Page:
Kingâ€™s Cross is one of Londonâ€™s most important stations, offering train services to many parts of England and also Scotland. There is also a large underground station below. In the course of redevelopment and expansion, the new western concourse alongside the station, which is protected by a conservation order, has been roofed over by an almost 9,000 sqm freestanding shell structure. In addition to satisfying normal structural criteria, this complex project, which has been finished in time for the London Olympics in 2012, also comply with strict bomb-blast requirements.
seele constructed a vast steel-and-glass structure next to the station within 12 months, directly above the extremely busy underground station and under difficult erection conditions. Some 1,200 t of steel, mounted on the central â€śfunnelâ€ť and 16 tree columns, create a huge half-shell. The radial beams made from welded box sections, with wall thicknesses of 8â€“20 mm, together with the intermediate diagonals made from circular hollow sections, form a shallow curving lattice. Above the triangles with external dimensions of up to 3.3 or 6.2 m there is an aluminium secondary structure with fully glazed infill panels around the perimeter and above the â€śfunnelâ€ť, metal panels elsewhere.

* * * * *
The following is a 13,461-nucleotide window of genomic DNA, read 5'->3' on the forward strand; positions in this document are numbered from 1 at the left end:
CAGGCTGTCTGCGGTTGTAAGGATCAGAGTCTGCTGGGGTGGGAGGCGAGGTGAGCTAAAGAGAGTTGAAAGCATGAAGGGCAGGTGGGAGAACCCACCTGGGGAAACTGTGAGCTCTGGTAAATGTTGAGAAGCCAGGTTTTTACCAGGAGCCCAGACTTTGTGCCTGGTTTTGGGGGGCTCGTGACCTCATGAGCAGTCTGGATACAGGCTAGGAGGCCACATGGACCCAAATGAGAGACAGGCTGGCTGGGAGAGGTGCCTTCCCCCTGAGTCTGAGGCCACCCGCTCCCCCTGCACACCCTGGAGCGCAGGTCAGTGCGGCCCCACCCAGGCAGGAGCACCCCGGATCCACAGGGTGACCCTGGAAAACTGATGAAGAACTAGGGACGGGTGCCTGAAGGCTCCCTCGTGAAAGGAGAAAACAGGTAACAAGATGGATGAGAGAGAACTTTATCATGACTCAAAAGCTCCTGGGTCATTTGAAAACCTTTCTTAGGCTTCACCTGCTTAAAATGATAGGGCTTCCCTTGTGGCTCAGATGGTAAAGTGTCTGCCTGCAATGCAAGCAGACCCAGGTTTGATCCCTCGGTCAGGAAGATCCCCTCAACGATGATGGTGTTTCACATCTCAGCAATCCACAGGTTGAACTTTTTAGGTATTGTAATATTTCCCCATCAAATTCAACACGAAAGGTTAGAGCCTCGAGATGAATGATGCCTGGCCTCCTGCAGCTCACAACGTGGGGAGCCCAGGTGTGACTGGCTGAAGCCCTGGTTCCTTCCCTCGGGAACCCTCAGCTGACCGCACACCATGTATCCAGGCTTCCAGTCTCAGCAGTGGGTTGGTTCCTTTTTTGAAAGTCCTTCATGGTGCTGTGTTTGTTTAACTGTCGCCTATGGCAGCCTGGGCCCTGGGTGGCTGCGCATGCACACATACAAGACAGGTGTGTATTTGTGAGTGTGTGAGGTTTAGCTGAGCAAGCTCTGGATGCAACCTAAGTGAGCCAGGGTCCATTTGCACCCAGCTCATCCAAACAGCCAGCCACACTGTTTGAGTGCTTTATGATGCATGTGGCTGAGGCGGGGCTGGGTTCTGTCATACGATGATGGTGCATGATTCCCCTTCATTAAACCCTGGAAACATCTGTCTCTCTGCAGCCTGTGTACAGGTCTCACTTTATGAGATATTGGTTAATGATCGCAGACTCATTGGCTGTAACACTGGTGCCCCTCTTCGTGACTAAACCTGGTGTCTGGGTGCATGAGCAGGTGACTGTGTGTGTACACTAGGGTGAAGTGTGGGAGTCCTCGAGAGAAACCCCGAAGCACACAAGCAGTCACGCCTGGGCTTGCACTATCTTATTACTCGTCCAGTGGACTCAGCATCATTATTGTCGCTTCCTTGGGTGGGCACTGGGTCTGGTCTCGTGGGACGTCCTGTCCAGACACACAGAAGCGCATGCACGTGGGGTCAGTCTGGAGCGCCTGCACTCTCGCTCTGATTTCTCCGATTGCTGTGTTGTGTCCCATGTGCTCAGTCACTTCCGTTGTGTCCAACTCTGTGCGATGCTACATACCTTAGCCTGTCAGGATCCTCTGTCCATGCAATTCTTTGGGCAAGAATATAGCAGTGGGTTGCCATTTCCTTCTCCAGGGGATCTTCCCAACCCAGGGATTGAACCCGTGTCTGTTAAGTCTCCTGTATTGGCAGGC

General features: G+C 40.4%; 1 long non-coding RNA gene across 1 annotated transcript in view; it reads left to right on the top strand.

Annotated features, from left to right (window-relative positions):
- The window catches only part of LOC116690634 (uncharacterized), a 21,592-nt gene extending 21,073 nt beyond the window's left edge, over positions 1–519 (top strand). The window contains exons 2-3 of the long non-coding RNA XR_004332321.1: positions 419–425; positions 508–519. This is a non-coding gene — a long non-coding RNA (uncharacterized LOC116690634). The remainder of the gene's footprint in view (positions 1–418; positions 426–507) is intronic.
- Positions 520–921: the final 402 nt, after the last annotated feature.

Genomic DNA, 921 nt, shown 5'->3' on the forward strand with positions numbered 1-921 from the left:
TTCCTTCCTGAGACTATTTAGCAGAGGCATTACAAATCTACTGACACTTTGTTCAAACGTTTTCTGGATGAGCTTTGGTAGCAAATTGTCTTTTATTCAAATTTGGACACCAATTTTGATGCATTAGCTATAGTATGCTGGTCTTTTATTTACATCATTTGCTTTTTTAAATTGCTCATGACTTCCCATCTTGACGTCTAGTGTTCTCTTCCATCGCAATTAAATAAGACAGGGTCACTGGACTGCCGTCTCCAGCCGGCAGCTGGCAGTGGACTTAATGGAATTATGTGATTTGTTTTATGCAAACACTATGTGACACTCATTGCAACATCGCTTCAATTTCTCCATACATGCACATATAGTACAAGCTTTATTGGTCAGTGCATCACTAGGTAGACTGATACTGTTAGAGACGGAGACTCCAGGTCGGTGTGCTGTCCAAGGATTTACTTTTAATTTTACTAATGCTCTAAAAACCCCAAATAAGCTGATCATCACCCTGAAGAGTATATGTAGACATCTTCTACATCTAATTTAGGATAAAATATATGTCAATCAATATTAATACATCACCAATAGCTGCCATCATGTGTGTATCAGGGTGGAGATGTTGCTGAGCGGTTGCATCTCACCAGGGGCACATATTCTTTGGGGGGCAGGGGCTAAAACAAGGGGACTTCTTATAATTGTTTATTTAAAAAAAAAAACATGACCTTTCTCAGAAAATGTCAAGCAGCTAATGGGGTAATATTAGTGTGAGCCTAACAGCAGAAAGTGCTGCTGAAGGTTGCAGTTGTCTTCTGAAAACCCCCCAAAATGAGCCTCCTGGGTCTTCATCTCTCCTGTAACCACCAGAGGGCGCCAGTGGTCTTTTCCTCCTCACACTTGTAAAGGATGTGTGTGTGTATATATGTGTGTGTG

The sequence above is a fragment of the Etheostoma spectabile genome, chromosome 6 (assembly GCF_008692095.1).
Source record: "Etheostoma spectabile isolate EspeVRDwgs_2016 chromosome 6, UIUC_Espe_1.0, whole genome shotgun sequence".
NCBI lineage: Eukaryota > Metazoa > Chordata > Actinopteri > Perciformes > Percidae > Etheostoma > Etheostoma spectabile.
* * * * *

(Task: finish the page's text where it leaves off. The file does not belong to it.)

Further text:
Systematic design with the 3D program â€śPro Eâ€ť has resulted in an extremely short construction time and also guarantees the high precision so essential for such a project. Furthermore, such a method enables the fabrication drawings to be optimised and the number of fabrication operations to be substantially reduced. The positions of prefabricated ladder elements have been exactly set out and supported by a scaffold structure. Starting with the â€śfunnelâ€ť, the elements have been tack-welded to spot-welded diagonal members and afterwards welded together. Covered with glass and metal panels with concealed fixings and with all joints sealed with silicone, the result is a delicate half-shell â€“ and a new landmark for London.
Â© Bilder: Vinci